As soon as your medical practice sends a claim to the payer, you will only be counting down the days until you receive the actual payment. Of course, it is a must to ensure that you receive the payment as soon as possible since delays will eventually cost your business.
What increases your payment turnaround time?
It is ideal to get the account receivables cleared in less than 30 days. However, there are cases when the payment gets delayed. There are several factors why it takes a long time for a payer to make the payment. Here are some of those factors:
- claim errors
- multiple denial appeal
- missing the right time for filing
Do your best to reduce the Accounts Receivable turnaround time. Here are some helpful tips that you can take advantage of:
1. File the Claims As Soon As Possible
The sooner you submit the claims to the payer, the sooner you receive the payment. In major hospitals, it may take more or less two weeks to submit the claims. Once the payers (Medicaid, Medicare, private insurance, etc.) receive the claim, they will process the payment within 15 days. For your medical practice, improve your claims submission process to consequently improve your cash flow.
2. Preempt Denials
Invest in solutions that can help significantly reduce the number of mistakes in submitted claims. When there are mistakes in a submitted claim, the payers may deny it. You will then have to file a denial appeal. The process of clearing the account receivable will take longer than normal then. Thus, it is imperative to submit a clean claim if you want to receive the payment at the soonest time possible.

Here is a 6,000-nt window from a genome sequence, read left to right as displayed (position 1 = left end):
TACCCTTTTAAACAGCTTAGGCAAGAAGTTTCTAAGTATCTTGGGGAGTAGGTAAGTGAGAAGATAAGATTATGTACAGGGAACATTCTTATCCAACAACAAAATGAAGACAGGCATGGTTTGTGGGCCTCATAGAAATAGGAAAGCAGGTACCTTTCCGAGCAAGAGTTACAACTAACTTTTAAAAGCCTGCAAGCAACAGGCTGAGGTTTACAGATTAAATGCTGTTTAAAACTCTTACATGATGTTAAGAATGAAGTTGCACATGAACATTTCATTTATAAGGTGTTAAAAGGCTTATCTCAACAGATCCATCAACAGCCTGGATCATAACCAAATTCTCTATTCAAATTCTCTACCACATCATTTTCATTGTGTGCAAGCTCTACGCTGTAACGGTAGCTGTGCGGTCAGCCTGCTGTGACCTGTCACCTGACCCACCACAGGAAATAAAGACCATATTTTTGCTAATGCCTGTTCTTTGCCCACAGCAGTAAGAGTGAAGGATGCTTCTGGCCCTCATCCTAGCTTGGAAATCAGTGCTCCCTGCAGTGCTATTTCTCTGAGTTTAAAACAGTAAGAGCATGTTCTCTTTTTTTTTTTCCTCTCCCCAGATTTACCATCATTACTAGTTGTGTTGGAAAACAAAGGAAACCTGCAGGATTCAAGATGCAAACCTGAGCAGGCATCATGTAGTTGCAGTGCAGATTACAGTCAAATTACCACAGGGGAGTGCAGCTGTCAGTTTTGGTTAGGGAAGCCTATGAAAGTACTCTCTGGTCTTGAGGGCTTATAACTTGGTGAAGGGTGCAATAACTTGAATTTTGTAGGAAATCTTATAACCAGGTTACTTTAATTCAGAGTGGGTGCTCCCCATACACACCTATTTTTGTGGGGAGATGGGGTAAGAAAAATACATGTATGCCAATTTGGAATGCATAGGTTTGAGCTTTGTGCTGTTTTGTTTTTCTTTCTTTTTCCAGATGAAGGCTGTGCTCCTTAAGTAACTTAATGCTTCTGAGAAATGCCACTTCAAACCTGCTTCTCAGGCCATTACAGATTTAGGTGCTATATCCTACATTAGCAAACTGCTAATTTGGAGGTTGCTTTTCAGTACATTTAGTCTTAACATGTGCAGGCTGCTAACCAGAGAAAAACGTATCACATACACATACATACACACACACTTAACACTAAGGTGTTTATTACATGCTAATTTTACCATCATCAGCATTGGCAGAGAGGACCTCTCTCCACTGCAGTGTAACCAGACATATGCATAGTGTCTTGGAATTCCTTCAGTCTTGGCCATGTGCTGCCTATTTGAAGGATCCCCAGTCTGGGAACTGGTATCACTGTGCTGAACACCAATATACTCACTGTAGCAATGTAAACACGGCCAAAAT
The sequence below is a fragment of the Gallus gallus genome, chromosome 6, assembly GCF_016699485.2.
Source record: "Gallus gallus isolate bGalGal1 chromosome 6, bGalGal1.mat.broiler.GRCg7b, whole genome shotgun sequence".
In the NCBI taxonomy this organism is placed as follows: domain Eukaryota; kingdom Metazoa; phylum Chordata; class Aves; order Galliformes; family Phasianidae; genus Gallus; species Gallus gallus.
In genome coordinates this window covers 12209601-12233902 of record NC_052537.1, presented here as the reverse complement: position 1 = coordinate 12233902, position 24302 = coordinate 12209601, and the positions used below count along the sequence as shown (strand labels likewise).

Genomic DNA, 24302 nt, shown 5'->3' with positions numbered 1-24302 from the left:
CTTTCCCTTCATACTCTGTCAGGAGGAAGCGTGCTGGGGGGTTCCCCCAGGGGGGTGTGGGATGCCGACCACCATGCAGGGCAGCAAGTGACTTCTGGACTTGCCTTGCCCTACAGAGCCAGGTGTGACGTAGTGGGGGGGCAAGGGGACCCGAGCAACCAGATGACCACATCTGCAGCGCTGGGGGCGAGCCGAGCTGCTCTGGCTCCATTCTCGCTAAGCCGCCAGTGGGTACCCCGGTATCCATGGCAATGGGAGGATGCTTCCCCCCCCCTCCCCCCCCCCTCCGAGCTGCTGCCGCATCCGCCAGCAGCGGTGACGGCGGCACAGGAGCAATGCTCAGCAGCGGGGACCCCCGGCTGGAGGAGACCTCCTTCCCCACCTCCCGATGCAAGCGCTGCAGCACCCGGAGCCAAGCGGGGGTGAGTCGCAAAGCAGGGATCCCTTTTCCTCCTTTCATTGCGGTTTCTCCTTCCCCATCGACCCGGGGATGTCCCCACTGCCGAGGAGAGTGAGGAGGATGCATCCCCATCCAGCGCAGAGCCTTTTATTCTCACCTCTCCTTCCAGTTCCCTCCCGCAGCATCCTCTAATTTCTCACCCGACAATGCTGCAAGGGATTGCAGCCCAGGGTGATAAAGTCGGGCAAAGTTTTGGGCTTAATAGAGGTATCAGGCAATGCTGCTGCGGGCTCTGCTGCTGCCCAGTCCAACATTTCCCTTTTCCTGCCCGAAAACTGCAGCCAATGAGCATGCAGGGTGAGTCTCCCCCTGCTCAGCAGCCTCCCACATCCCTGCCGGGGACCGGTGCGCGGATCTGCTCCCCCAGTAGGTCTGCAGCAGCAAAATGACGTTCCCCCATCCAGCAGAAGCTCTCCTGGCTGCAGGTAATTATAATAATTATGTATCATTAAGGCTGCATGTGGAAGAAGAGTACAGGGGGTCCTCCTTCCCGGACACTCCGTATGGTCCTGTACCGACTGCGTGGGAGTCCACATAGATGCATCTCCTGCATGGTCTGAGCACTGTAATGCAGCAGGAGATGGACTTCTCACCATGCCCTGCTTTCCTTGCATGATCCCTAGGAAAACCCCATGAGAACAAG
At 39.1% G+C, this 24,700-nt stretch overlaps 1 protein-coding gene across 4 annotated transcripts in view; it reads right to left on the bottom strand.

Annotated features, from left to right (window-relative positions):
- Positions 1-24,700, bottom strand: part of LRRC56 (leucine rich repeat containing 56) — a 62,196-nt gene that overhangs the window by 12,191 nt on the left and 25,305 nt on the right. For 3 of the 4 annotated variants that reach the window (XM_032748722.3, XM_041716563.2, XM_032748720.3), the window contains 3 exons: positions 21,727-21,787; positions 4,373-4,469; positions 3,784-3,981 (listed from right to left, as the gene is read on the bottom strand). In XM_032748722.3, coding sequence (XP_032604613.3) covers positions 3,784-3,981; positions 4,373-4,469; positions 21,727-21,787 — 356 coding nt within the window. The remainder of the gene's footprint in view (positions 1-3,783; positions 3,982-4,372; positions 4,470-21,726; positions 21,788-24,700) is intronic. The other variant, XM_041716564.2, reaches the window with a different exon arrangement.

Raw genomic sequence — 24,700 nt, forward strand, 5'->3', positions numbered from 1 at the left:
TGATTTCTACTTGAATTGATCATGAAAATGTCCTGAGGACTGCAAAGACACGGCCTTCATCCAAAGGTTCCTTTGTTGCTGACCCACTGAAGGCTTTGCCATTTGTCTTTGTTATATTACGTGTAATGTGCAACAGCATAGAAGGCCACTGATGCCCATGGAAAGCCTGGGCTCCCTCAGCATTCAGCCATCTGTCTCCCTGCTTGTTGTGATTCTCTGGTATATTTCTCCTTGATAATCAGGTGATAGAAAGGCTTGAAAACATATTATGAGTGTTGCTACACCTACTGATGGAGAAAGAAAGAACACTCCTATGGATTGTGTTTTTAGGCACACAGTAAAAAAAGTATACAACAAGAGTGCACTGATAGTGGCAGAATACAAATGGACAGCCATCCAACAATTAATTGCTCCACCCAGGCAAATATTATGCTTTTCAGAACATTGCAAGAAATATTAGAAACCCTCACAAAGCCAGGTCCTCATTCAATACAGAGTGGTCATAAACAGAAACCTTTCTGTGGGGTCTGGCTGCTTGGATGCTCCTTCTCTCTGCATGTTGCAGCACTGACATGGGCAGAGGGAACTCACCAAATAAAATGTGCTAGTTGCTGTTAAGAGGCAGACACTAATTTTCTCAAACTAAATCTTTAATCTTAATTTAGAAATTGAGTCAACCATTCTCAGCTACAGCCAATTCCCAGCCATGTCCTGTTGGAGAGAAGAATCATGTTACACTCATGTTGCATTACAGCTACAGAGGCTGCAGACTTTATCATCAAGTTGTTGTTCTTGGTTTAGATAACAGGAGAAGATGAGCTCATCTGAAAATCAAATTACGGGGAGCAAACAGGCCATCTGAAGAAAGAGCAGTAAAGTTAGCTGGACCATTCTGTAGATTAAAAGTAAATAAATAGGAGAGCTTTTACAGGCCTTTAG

3. If There Are Denials, Work Through Them Immediately
No matter how much you perfect your process of submitting claims, there may be one or two mistakes that’ll slip your fingers. Once you get the notice for denials, work on them immediately. Don’t let them pile up if you don’t want to stunt your cash flow. Remember that payments from appealed denials will take about 90 days and you can’t wait that long to clear your account receivables.
4. Check Your Aged Trial Balance
The aged trial balance is the list of all account receivables with outstanding balance. It is highly recommended to check at least once a month to make sure that there are no account receivables that are more than 45 days old.
5. Track Your Claims Denial Rate and Overall Account Receivable
Review and analyze your account receivables at least once every six months. Specifically, you have to check the denial rate. If it is too high, then consider improving the process for submitting claims.